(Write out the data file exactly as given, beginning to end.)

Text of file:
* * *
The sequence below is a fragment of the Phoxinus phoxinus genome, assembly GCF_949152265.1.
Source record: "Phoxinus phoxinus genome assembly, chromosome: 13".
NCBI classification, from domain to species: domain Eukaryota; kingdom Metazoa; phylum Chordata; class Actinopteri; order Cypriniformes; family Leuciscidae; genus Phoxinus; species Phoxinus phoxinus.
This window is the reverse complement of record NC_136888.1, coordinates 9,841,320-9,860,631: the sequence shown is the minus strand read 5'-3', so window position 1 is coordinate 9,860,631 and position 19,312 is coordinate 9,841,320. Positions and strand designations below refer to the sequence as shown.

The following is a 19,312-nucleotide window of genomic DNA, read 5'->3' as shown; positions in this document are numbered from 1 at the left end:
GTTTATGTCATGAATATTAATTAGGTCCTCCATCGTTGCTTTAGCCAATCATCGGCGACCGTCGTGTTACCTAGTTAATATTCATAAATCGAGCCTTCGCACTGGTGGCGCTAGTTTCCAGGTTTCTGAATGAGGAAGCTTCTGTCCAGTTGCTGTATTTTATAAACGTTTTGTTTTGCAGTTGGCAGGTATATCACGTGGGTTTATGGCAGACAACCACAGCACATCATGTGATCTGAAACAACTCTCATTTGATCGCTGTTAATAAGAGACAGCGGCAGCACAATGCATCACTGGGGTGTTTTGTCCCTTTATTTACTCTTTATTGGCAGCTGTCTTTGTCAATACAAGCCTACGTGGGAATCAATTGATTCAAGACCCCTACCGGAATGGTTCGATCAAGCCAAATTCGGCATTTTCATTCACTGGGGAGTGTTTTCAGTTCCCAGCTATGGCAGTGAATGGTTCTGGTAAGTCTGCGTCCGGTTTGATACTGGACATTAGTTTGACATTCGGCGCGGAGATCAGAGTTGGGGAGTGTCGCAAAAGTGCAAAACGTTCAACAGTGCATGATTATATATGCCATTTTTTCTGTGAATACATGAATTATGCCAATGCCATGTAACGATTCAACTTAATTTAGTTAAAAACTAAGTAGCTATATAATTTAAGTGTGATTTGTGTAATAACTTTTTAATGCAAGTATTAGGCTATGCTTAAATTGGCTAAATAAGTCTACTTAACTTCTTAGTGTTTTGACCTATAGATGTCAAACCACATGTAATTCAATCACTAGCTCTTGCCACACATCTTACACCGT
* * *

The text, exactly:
The sequence below is a fragment of the Phoxinus phoxinus genome, assembly GCF_949152265.1.
Source record: "Phoxinus phoxinus genome assembly, chromosome: 13".
NCBI classification, from domain to species: domain Eukaryota; kingdom Metazoa; phylum Chordata; class Actinopteri; order Cypriniformes; family Leuciscidae; genus Phoxinus; species Phoxinus phoxinus.
This window is the reverse complement of record NC_136888.1, coordinates 9,841,320-9,860,631: the sequence shown is the minus strand read 5'-3', so window position 1 is coordinate 9,860,631 and position 19,312 is coordinate 9,841,320. Positions and strand designations below refer to the sequence as shown.

The following is a 19,312-nucleotide window of genomic DNA, read 5'->3' as shown; positions in this document are numbered from 1 at the left end:
GTTTATGTCATGAATATTAATTAGGTCCTCCATCGTTGCTTTAGCCAATCATCGGCGACCGTCGTGTTACCTAGTTAATATTCATAAATCGAGCCTTCGCACTGGTGGCGCTAGTTTCCAGGTTTCTGAATGAGGAAGCTTCTGTCCAGTTGCTGTATTTTATAAACGTTTTGTTTTGCAGTTGGCAGGTATATCACGTGGGTTTATGGCAGACAACCACAGCACATCATGTGATCTGAAACAACTCTCATTTGATCGCTGTTAATAAGAGACAGCGGCAGCACAATGCATCACTGGGGTGTTTTGTCCCTTTATTTACTCTTTATTGGCAGCTGTCTTTGTCAATACAAGCCTACGTGGGAATCAATTGATTCAAGACCCCTACCGGAATGGTTCGATCAAGCCAAATTCGGCATTTTCATTCACTGGGGAGTGTTTTCAGTTCCCAGCTATGGCAGTGAATGGTTCTGGTAAGTCTGCGTCCGGTTTGATACTGGACATTAGTTTGACATTCGGCGCGGAGATCAGAGTTGGGGAGTGTCGCAAAAGTGCAAAACGTTCAACAGTGCATGATTATATATGCCATTTTTTCTGTGAATACATGAATTATGCCAATGCCATGTAACGATTCAACTTAATTTAGTTAAAAACTAAGTAGCTATATAATTTAAGTGTGATTTGTGTAATAACTTTTTAATGCAAGTATTAGGCTATGCTTAAATTGGCTAAATAAGTCTACTTAACTTCTTAGTGTTTTGACCTATAGATGTCAAACCACATGTAATTCAATCACTAGCTCTTGCCACACATCTTACACCGT